It’s weird thinking about the way that Russia’s invasion of Ukraine creates deep side effects that have little to do with the original goals of the conflict.
These complexities have helped to stress-test our broader global culture. It’s been eye-opening, in a way, to see how quickly companies have shifted their models and their messaging because of the conflict—whether it’s Starbucks or McDonald’s shuttering stores
welcoming outcry from conservatives by admitting it’s going to downrank propaganda on its search engine. (One particular example worth keeping an eye on: The Ukraine-based MacPaw
, the makers of the popular Mac-based tools SetApp and CleanMyMac, has taken a very public stance
on the conflict, to the point where it recently dropped an ad-blocking service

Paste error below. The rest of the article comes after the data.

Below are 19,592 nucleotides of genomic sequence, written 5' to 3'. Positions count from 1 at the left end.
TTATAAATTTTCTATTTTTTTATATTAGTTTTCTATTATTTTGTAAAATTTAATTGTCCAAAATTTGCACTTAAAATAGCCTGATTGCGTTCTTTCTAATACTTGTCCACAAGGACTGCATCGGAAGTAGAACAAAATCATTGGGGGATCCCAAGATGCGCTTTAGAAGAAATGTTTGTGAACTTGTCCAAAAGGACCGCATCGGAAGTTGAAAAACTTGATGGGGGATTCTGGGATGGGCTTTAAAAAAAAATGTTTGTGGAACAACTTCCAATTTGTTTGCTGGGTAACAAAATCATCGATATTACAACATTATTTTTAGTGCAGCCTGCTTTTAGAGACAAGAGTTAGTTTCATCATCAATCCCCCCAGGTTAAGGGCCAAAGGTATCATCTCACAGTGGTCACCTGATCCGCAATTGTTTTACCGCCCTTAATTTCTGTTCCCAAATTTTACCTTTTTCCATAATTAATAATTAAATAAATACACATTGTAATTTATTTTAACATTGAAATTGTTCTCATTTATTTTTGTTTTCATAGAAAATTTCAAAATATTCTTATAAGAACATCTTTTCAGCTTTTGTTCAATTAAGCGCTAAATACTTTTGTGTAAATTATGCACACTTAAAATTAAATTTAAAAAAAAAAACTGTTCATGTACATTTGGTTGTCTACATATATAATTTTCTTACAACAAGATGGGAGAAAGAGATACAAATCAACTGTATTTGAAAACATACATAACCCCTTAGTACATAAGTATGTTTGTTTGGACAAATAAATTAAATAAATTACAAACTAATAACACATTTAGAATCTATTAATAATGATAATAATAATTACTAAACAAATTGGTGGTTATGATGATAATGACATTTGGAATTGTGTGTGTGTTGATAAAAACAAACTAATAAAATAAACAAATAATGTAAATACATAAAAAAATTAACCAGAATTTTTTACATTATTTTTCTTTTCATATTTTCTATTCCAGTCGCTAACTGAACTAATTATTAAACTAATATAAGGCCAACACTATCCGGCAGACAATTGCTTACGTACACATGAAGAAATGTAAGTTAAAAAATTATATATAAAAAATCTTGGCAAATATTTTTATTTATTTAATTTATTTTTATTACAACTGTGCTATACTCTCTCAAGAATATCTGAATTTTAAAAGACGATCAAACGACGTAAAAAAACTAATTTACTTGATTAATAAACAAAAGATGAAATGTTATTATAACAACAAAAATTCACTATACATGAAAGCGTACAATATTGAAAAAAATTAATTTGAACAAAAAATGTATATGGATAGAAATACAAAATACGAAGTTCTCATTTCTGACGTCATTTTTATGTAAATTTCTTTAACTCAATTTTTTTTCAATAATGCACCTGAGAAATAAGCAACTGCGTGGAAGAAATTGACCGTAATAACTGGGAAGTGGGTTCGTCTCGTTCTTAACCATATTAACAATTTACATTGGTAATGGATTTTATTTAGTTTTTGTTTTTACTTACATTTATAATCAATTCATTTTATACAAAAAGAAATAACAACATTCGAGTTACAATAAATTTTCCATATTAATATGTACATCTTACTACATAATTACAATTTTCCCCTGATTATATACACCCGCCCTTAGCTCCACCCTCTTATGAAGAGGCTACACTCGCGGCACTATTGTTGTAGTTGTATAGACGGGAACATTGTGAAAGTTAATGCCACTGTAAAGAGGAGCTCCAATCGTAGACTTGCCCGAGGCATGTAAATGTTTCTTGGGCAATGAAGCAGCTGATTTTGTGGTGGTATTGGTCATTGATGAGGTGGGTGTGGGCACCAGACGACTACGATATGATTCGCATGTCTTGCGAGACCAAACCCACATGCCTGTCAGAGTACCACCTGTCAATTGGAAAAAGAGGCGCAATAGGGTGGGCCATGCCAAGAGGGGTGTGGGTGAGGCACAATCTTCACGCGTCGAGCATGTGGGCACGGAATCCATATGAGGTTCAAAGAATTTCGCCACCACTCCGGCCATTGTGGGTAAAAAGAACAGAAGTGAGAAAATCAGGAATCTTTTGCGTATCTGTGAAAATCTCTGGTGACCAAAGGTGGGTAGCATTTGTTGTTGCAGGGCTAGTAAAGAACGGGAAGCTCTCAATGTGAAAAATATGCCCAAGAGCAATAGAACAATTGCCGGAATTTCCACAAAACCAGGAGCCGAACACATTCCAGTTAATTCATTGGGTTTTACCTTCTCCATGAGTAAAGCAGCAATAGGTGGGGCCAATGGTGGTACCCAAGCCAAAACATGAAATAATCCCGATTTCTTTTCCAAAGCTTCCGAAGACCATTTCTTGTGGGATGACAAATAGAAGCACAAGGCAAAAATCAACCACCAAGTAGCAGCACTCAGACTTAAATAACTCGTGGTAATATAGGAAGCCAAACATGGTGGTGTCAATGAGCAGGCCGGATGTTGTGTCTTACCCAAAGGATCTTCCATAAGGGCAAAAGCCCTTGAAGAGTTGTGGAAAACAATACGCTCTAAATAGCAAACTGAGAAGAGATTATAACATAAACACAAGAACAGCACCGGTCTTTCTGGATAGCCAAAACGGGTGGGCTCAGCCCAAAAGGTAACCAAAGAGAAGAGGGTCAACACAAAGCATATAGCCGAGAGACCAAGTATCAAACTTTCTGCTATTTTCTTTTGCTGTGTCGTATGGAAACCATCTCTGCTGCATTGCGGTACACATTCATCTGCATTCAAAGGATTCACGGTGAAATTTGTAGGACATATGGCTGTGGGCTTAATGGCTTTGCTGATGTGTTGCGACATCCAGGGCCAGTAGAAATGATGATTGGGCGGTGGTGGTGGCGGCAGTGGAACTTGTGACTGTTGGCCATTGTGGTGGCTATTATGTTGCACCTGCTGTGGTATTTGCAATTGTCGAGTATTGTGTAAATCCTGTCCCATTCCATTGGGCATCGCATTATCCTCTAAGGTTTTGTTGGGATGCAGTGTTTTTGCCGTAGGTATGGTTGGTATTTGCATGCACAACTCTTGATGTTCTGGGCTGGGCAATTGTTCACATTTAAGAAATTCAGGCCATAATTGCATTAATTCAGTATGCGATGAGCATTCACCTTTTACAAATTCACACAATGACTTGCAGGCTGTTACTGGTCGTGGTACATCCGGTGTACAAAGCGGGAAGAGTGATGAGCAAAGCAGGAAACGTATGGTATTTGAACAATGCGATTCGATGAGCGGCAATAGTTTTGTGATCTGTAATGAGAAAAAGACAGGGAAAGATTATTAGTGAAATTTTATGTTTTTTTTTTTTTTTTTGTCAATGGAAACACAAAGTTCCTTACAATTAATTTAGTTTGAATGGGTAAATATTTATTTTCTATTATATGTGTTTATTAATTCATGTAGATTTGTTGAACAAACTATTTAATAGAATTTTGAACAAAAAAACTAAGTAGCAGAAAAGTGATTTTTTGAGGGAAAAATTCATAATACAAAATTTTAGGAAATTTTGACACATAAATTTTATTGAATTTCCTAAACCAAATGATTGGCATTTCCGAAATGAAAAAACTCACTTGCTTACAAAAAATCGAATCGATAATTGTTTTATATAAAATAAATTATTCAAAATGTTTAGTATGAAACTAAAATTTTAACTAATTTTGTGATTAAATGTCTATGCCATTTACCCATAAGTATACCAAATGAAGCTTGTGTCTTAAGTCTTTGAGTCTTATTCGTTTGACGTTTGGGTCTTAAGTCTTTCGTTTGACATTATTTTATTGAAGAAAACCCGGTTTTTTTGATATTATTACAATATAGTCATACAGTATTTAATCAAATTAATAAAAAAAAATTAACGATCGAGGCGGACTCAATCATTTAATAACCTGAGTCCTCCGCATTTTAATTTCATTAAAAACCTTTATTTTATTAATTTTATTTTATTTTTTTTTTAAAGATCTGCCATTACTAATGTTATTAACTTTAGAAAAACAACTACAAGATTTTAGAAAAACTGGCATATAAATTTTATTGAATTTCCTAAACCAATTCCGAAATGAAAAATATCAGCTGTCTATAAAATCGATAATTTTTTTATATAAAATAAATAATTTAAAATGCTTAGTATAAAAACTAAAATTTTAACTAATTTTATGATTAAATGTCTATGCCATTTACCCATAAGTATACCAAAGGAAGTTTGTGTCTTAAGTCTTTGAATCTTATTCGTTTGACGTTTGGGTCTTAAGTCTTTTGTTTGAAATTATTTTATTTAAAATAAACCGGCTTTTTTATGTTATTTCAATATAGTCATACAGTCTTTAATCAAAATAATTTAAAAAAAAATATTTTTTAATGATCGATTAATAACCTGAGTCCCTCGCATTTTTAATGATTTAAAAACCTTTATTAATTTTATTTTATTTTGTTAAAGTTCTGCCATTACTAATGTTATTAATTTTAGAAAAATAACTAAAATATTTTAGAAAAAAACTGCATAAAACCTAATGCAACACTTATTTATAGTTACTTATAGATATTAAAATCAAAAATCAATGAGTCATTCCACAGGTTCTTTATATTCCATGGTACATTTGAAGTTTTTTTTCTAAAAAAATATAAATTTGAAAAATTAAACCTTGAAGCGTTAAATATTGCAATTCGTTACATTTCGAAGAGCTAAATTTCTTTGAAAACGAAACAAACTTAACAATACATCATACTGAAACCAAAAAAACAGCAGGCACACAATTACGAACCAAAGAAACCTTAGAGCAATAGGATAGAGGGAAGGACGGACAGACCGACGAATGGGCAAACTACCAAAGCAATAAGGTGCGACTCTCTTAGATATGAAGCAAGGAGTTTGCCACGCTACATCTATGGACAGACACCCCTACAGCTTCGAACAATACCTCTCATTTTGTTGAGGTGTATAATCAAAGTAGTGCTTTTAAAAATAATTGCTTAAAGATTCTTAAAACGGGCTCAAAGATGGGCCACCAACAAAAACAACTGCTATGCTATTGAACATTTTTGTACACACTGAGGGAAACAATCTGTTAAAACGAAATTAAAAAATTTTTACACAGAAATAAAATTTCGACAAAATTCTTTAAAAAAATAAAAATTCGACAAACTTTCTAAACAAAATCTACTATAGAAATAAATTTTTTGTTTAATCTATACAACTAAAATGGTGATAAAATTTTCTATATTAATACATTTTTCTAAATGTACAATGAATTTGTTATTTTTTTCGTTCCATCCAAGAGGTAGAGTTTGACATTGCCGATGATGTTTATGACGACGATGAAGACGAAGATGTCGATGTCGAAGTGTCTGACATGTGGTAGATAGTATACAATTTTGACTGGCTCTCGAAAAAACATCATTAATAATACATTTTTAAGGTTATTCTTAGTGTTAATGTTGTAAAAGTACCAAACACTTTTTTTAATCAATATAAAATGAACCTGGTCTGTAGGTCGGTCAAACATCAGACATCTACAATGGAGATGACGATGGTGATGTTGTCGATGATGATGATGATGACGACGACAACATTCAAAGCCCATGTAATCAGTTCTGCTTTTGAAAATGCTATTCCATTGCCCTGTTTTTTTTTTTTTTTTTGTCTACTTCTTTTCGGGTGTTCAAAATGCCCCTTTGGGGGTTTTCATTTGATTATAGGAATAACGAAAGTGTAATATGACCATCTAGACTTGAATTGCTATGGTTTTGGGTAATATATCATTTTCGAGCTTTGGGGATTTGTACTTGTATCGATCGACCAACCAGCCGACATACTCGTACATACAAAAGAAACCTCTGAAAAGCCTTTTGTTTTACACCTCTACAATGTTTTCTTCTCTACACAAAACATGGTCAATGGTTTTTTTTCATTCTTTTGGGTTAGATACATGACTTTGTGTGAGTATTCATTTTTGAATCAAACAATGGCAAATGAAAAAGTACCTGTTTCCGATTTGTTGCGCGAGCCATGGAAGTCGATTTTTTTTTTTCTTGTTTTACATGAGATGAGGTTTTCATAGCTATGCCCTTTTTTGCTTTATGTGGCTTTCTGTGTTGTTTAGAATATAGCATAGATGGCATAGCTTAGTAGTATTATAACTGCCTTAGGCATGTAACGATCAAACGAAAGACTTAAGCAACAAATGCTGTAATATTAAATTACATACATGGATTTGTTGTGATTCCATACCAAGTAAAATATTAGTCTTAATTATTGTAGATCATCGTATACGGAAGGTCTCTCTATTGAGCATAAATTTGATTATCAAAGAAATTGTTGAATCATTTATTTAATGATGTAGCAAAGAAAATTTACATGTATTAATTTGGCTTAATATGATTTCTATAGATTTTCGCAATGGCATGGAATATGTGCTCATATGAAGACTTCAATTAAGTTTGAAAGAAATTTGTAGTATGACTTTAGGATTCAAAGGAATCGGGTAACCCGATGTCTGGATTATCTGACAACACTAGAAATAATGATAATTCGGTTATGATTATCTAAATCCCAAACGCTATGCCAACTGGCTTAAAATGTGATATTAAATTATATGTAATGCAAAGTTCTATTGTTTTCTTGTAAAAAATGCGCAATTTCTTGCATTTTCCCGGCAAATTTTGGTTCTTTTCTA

from its SetApp offering because it believed the app tunneled traffic through Russian servers.)
I understand why these sanctions exist, but I hope they end soon—as Russian leadership comes to its senses. But at the same time, I worry about Russian culture
being hit with the same broad brush as the Russian economy. To me, seeing concerts based around the works of Russian composers cancelled
because of this conflict is counterproductive—especially, as in the case of Tchaikovsky, they’ve long been dead. (The joke I made upon hearing this, as dark as it sounds, is whether we’re going to see boycotts of Tetris
, despite the fact that Alexey Pajitnov has lived in the U.S. for more than 30 years.)
It’s in this light that I find myself in a position where I’m helping a friend, based in Russia amid this strange conflict, keep his website online.